Murdock purchased the Piper business in 1965 from aviation legend Art Whitaker, then hired him as PNA assistant manager.
Whitaker, when he died at 92, was the oldest aviator in the Northwest. In his 50 years, he logged more than 20,000 flying hours and was still rebuilding planes on his 90th birthday.
Before working with Murdock, Whitaker operated a business at Pearson manufacturing tandem landing gear that would enable bush pilots to land on gravel bars.
Murdock, a chronic rooter for “the little guy,” had similar interests. At the time of his death in 1971, he was financing the efforts of associate Vern Buroker to modify a Piper Supercub so third-world missionaries and other back country fliers could carry more weight over longer distances.
Murdock learned to fly in Hillsboro, Ore., in 1955. He was checked out for his multiengine rating the next year by aviation old-timer Norman “Swede” Ralston, who for 10 years was Murdock’s partner in Aero-Air Inc.
Flying was both work and play for Murdock. Although using his own aircraft for some business trips, he flew mostly for the fun of it. Of the several planes he owned, he had a special fondness for his Supercub.
Pearson Housed Italian Pows, Spruce Plant
© Columbian Publishing Company – with permission from the M.J. Murdock Charitable Trust
Competing with Portland was to mean improvements and a manager at Person airfield.
The city of Vancouver leased the chamber’s commercial field for one year in 1928, but became embroiled in a series of complicated controversies over land ownership and acquisition, conflict of interest, and unprofitability.
The problems prompted the city to consider closing the field; the Columbian referred to it as ‘Vancouver’s erstwhile airport.
On the other hand, local boosters continued to trumpet its advantages over rival Portland. When Swan Island was fogged in and Pearson clear, the local paper noted that fact; when an Army Pursuit Squadron was weathered-out of Seattle and had to land at Vancouver instead, the local press pointed to the superiority of the Columbia Gorge flyway and to Vancouver as its natural terminus.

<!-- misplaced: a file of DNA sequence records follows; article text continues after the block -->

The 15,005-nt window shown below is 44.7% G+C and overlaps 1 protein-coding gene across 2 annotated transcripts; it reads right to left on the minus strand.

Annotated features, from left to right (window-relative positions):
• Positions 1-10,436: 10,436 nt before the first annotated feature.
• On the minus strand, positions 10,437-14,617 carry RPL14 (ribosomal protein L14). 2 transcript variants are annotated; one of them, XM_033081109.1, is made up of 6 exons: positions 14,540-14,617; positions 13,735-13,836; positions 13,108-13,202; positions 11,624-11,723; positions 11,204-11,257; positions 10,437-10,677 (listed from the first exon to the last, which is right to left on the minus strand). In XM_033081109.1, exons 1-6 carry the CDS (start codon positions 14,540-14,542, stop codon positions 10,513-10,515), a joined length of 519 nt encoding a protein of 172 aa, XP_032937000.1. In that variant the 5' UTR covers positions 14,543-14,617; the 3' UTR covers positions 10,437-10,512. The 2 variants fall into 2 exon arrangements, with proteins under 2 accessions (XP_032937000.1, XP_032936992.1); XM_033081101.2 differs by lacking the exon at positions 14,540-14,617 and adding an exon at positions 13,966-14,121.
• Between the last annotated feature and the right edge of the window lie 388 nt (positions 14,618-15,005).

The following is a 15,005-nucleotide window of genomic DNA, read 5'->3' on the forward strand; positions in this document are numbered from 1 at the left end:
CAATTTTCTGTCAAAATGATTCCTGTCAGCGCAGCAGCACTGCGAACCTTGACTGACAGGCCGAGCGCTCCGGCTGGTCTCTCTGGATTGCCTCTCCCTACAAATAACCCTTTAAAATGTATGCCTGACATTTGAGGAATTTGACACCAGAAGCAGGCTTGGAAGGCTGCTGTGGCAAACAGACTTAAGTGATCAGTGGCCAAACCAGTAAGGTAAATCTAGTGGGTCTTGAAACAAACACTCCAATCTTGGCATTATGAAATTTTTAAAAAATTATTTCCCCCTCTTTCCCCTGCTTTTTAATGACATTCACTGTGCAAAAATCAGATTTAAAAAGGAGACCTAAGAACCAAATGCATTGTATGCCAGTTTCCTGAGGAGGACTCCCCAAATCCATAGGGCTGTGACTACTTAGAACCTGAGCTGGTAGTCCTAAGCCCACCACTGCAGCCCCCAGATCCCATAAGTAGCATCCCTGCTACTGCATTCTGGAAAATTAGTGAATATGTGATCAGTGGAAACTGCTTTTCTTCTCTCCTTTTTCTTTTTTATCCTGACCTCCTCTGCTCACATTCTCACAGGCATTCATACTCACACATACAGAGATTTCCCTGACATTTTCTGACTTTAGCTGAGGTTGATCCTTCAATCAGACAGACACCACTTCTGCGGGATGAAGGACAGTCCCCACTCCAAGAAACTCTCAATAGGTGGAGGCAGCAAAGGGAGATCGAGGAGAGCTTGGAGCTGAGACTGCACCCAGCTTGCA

Major problems of land ownership remained unsolved. (The Columbian kept at them: ‘City Fathers Do Nothing.’) But the then-titled Vancouver Municipal Airport continued a bumpy expansion. The council voted to add 10 hangars.
(Companies supplying materials agreed to wait for their payment.) The first airplane motor shop in Southwest Washington was built on the field. Warning beacons were installed on cliffs along the Gorge. The Army continued upgrading its aircraft at Pearson with more-powerful planes. The field was increasingly the site of test flights of prototypes built by Boeing at its Seattle plant, and by Student Prince planes made right in Vancouver.
The Air Corps in 1934 abruptly found itself back in the air-mail business. President Roosevelt had canceled the private contracts, charging collusion between major carriers and the previous Republican administration. The city of Vancouver, believing Pearson would become an airmail center, went about improving the field with carbide lights. But the center stayed at Swan Island. Pearson retained Air Corps headquarters and provided maintenance and hangar space for the air-mail planes.
Mail routes safe
The two mail routes, Portland-Salt Lake City and Seattle-Portland-Boise, had no serious mishaps and no lost or damaged mail. The Air Corps record on other routes was not so good, sustaining many serious accidents, several of them fatal.
War and the construction of what became Portland International Airport across the Columbia resulted in radically changed use at Pearson. The field became a parking lot for military equipment, and one hangar, for a time, held Italian prisoners of war.
After the war, Army downsizing plans included abandoning Pearson Airpark (a new name designed to attract veterans, who were expected to build homes near airfields and have ‘a plane in ever garage’). But the War Assets Administration realized the airport’s importance to the area’s aviation. In 1949, Pearson Field was given to the city, and has continued to grow into its present-day combination of general and historical aviation.
World War I
In World War I, Vancouver Barracks played a major role in military aviation without sending a single flier into combat.
The U.S. air power, so to speak, then compromised 65 obsolete airplanes. Yet the Allied strategy was counting on air superiority. Most all aircraft structures of that day required spruce, a light, strong and tight-grained (12 grains to the inch) wood. It came mostly from Washington, which had some of the world’s largest stands.
However, mills in the state had their own war to deal with. An ill-tempered leftist union, the Industrial Workers of the World, led other woods unions in agitating for an eight-hour day, better pay and an improvement in the wretched condition of logging camps. The timber companies dug in, and the hostilities became increasingly violent. In July, 1917, the unions struck.
The companies used patriotism as a pressure tactic in newspaper advertisements, which pleaded that an eight-hour day would ruin the industry and encouraged strikers to return to work. The IWW (commonly called Wobblies) was accused of torching spruce forests and other sabotage — thus being responsible for the deaths of American soldiers.